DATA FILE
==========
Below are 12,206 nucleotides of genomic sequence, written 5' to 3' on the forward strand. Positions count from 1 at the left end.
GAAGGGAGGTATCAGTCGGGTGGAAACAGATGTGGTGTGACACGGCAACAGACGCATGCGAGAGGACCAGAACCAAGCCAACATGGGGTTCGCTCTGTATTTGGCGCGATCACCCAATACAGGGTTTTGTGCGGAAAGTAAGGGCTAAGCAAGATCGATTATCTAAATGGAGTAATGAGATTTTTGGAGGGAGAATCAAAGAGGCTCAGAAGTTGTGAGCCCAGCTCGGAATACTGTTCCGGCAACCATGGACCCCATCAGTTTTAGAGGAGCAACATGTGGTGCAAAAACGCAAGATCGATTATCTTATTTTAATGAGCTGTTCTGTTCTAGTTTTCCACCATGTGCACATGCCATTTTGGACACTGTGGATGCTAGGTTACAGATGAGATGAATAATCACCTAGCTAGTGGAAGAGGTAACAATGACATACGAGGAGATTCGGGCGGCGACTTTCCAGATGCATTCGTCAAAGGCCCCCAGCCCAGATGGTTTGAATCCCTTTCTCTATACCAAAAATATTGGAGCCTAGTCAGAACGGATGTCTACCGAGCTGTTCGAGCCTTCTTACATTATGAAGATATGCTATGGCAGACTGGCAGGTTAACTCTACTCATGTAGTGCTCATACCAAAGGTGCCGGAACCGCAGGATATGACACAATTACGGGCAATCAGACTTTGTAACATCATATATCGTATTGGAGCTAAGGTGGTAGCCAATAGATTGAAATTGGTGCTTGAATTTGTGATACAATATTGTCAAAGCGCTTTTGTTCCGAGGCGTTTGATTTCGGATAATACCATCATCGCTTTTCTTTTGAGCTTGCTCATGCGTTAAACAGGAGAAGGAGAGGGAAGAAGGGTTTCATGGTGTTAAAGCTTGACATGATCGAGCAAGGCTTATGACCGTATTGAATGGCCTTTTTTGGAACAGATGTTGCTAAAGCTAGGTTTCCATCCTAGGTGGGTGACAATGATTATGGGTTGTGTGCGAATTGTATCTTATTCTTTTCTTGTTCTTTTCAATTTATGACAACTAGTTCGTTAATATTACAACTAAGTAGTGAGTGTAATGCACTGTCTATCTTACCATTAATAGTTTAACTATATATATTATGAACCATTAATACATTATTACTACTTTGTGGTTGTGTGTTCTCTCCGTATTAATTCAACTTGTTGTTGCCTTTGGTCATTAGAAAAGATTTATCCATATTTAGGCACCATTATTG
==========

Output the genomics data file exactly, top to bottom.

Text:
Below are 12,206 nucleotides of genomic sequence, written 5' to 3' on the forward strand. Positions count from 1 at the left end.
GAAGGGAGGTATCAGTCGGGTGGAAACAGATGTGGTGTGACACGGCAACAGACGCATGCGAGAGGACCAGAACCAAGCCAACATGGGGTTCGCTCTGTATTTGGCGCGATCACCCAATACAGGGTTTTGTGCGGAAAGTAAGGGCTAAGCAAGATCGATTATCTAAATGGAGTAATGAGATTTTTGGAGGGAGAATCAAAGAGGCTCAGAAGTTGTGAGCCCAGCTCGGAATACTGTTCCGGCAACCATGGACCCCATCAGTTTTAGAGGAGCAACATGTGGTGCAAAAACGCAAGATCGATTATCTTATTTTAATGAGCTGTTCTGTTCTAGTTTTCCACCATGTGCACATGCCATTTTGGACACTGTGGATGCTAGGTTACAGATGAGATGAATAATCACCTAGCTAGTGGAAGAGGTAACAATGACATACGAGGAGATTCGGGCGGCGACTTTCCAGATGCATTCGTCAAAGGCCCCCAGCCCAGATGGTTTGAATCCCTTTCTCTATACCAAAAATATTGGAGCCTAGTCAGAACGGATGTCTACCGAGCTGTTCGAGCCTTCTTACATTATGAAGATATGCTATGGCAGACTGGCAGGTTAACTCTACTCATGTAGTGCTCATACCAAAGGTGCCGGAACCGCAGGATATGACACAATTACGGGCAATCAGACTTTGTAACATCATATATCGTATTGGAGCTAAGGTGGTAGCCAATAGATTGAAATTGGTGCTTGAATTTGTGATACAATATTGTCAAAGCGCTTTTGTTCCGAGGCGTTTGATTTCGGATAATACCATCATCGCTTTTCTTTTGAGCTTGCTCATGCGTTAAACAGGAGAAGGAGAGGGAAGAAGGGTTTCATGGTGTTAAAGCTTGACATGATCGAGCAAGGCTTATGACCGTATTGAATGGCCTTTTTTGGAACAGATGTTGCTAAAGCTAGGTTTCCATCCTAGGTGGGTGACAATGATTATGGGTTGTGTGCGAATTGTATCTTATTCTTTTCTTGTTCTTTTCAATTTATGACAACTAGTTCGTTAATATTACAACTAAGTAGTGAGTGTAATGCACTGTCTATCTTACCATTAATAGTTTAACTATATATATTATGAACCATTAATACATTATTACTACTTTGTGGTTGTGTGTTCTCTCCGTATTAATTCAACTTGTTGTTGCCTTTGGTCATTAGAAAAGATTTATCCATATTTAGGCACCATTATTG